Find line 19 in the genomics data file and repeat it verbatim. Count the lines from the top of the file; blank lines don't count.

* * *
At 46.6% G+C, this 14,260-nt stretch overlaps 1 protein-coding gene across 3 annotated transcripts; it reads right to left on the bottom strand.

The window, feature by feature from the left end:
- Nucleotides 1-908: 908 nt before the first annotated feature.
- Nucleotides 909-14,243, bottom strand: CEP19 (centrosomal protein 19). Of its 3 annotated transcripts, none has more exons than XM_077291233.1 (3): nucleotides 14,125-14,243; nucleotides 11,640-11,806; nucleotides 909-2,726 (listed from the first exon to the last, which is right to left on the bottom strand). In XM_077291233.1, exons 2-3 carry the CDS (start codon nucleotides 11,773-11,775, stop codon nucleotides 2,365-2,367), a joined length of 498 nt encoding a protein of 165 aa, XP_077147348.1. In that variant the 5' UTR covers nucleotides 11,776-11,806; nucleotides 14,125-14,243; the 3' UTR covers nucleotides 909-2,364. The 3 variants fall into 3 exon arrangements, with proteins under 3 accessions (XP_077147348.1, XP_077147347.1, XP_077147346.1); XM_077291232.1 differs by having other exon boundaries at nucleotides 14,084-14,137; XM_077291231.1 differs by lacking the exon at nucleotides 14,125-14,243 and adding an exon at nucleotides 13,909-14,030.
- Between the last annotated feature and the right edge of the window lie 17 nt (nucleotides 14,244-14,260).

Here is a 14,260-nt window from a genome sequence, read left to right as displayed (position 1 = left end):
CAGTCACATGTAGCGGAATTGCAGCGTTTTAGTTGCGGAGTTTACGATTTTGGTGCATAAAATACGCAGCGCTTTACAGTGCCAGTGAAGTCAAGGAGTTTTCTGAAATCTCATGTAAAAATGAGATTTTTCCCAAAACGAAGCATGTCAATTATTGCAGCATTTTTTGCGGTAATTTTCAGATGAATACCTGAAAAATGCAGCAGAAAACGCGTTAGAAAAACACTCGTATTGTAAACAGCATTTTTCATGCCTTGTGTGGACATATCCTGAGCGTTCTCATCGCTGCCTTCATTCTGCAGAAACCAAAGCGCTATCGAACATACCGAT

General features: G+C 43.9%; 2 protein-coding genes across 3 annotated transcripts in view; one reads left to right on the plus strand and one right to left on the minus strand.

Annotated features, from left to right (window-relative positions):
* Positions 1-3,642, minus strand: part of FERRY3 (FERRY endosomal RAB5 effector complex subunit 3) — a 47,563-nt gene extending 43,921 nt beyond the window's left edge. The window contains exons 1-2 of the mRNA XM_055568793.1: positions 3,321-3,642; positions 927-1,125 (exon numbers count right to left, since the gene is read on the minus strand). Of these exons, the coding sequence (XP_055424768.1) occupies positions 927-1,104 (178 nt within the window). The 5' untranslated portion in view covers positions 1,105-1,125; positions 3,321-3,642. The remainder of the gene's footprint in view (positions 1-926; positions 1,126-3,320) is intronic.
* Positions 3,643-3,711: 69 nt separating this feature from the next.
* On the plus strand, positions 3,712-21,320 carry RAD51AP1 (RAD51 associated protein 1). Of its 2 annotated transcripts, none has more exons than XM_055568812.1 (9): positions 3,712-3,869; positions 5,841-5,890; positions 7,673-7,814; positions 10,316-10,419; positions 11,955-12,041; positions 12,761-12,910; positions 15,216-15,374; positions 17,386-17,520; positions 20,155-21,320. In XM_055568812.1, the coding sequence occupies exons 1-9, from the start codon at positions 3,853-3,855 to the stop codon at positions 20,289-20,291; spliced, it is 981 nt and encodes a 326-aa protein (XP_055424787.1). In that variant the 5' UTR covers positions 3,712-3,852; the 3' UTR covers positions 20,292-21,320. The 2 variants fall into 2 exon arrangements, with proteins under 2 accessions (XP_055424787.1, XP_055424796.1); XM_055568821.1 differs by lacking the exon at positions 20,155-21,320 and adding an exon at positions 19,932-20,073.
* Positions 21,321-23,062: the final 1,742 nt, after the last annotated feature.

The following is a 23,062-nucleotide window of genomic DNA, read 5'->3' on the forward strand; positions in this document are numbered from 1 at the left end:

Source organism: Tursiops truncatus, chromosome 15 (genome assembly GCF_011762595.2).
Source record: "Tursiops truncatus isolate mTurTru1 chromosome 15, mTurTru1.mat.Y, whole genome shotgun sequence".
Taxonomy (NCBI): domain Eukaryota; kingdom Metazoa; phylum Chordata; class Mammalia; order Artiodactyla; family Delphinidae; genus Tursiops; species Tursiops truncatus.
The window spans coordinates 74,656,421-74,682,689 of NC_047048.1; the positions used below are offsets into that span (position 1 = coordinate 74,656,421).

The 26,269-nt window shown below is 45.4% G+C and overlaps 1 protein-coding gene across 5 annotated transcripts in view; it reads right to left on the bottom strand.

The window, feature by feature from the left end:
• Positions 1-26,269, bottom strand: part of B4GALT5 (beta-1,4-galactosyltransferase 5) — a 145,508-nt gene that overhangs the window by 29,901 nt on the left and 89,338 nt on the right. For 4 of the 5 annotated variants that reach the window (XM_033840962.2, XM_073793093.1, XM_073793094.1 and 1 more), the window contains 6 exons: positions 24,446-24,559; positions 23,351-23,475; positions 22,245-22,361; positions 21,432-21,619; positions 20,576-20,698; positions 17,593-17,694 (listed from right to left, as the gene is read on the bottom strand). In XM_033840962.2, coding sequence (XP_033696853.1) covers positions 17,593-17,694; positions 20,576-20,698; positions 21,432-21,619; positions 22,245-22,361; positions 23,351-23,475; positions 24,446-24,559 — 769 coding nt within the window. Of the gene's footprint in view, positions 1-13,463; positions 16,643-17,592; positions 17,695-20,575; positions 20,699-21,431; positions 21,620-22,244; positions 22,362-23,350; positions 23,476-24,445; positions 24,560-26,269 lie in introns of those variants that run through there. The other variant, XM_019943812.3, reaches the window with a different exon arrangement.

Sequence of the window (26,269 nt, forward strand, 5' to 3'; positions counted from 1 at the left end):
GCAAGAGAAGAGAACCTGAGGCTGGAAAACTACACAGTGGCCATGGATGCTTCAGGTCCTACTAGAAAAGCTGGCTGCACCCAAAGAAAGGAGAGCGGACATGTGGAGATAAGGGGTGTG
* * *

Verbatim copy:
The 26,269-nt window shown below is 45.4% G+C and overlaps 1 protein-coding gene across 5 annotated transcripts in view; it reads right to left on the bottom strand.